Simple Golf Tips To Improve Scores

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Listen, execute, and practice. Those are the keys to getting the most out of golf lessons. But sometimes even veteran instructors like myself make things so complicated it’s hard for students to do that. In fact, sometimes we confuse them. If you find this happening to you the next time you take a golf lesson, take a step back and ask the teacher to simplify the lesson. Given half a chance, most instructors will do that.

Below are three simple but proven golf tips we’ve been providing students for years in our golf instruction sessions. All three are keys to making shots that can help you increase consistency and accuracy. The more consistent and accurate you are, the better your chances of breaking 80 consistently and lowering your golf handicap.

1. Keep Your Head Still

Among the most common golf tips we give students in our golf instruction sessions is to keep their heads still when making a full swing. This is especially true when it comes to hitting the driver—among the most potent scoring clubs in your bag. Keeping your head still gives you the best chance of hitting the ball flush. Look at the best players in the world. They all keep their heads as still as possible when hitting driver.

Of course, you can’t keep your head rigid throughout your swing. No one can. You have to move your head a bit from side to side to make a good swing. Some golfers, like Jack Nicklaus, even turn their heads a bit to the right to trigger their takeaways. That’s fine. But you need to keep your head as still as possible when hitting your driver to produce a smooth swing. Simply put, set up with your head behind the ball and keep it there throughout your swing.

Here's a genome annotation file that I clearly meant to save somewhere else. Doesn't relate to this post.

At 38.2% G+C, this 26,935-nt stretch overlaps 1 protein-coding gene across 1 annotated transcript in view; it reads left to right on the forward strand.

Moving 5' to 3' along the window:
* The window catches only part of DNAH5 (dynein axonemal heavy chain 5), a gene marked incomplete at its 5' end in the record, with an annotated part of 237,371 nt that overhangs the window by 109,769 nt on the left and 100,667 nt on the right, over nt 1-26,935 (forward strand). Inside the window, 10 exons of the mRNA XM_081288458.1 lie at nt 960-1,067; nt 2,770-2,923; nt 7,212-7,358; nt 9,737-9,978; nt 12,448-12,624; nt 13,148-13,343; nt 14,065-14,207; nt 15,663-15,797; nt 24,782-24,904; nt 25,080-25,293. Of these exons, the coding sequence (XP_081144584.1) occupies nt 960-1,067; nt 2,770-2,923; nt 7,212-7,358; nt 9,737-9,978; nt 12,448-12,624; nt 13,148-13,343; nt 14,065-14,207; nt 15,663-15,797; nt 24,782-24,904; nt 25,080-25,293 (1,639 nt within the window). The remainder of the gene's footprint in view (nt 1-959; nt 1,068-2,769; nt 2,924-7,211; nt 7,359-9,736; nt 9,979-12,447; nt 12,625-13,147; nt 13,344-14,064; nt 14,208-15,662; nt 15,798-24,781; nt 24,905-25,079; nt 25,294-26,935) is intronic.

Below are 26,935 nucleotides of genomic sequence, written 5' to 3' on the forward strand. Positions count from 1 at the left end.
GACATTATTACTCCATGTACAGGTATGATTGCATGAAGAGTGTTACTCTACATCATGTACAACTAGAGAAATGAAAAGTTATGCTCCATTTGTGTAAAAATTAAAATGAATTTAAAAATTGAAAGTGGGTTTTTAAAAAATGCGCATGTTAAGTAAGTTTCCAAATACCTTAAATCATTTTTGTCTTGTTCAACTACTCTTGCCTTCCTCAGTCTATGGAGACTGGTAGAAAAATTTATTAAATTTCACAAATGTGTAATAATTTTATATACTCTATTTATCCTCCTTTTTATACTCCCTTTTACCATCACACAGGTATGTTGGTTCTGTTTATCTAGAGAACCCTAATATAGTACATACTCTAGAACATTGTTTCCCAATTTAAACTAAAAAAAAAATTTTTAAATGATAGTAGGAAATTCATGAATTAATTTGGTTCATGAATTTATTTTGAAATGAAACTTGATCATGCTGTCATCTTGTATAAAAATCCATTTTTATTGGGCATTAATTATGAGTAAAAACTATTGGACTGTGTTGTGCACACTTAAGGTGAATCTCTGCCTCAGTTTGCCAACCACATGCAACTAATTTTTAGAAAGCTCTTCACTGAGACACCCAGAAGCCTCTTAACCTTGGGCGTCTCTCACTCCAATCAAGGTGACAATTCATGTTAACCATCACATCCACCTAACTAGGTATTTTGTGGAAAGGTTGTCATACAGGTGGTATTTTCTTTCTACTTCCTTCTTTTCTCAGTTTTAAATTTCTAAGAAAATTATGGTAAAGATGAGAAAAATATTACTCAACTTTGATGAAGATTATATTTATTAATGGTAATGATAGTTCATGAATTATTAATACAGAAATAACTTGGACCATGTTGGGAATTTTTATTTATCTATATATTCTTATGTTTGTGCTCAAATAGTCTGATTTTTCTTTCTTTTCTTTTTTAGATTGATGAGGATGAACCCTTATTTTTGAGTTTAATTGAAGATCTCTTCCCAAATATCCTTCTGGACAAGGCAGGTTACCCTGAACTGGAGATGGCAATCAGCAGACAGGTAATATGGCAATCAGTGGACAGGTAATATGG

2. Move Everything Forward

Anyone can make a bad swing and then pose at the end of the swing as if they made a good one. But if you want to increase accuracy with your irons, you must master your swing to the point where you’re making a good follow-through with your irons. The key is to commit to hitting the club in hand and making a full swing with it. We often see weekend golfers in our golf lessons hit a club they’re not fully committed to hitting. When you do that, you lessen your chances of hitting the ball flush. It also diminishes accuracy.

Make a commitment not only to making a full swing with the club in hand but also to extending it down the line. Anna Rawson, a veteran on the LPGA Tour, says she “likes to feel as if everything is moving toward the target.” This helps her avoid wrist break down and increase accuracy. Simply put, don’t quit after impact. Instead, complete your follow through to a perfect finish, as we tell students who take our golf lessons. You’ll be surprised how much better you’ll hit your irons and how much your consistency will improve.

3. Accelerate Through The Ball

We see many golfers in our golf instruction sessions try to hit those low-flying pitch shots that check up after a couple of bounces. Those shots are fun to watch someone hit. It’s even more fun to hit them yourself. To hit a shot like this, you need to do two things: You need to set your weight on your front foot and open your clubface a little. But the real key to hitting a shot like this, we tell students in our golf lessons, is keeping your hands moving through the ball. Put more simply, you want to accelerate through the ball.

It’s not easy training yourself to do this. But accelerating through the ball is the real key to a perfect shot. Doing so compresses the ball and creates the backspin you need for stopping on the green. If you’re having trouble doing this, try this golf tip: Make a compact backswing. The shorter backswing promotes acceleration on the downswing without you having to think about it. This frees you to focus on hitting your target.

The above are probably three of the simplest golf tips you’ll ever hear. But they are proven and they can help you increase consistency and accuracy with clubs that you can score with. After all, scoring with the right clubs is what will help you break 80 consistently and chop strokes off your golf handicap.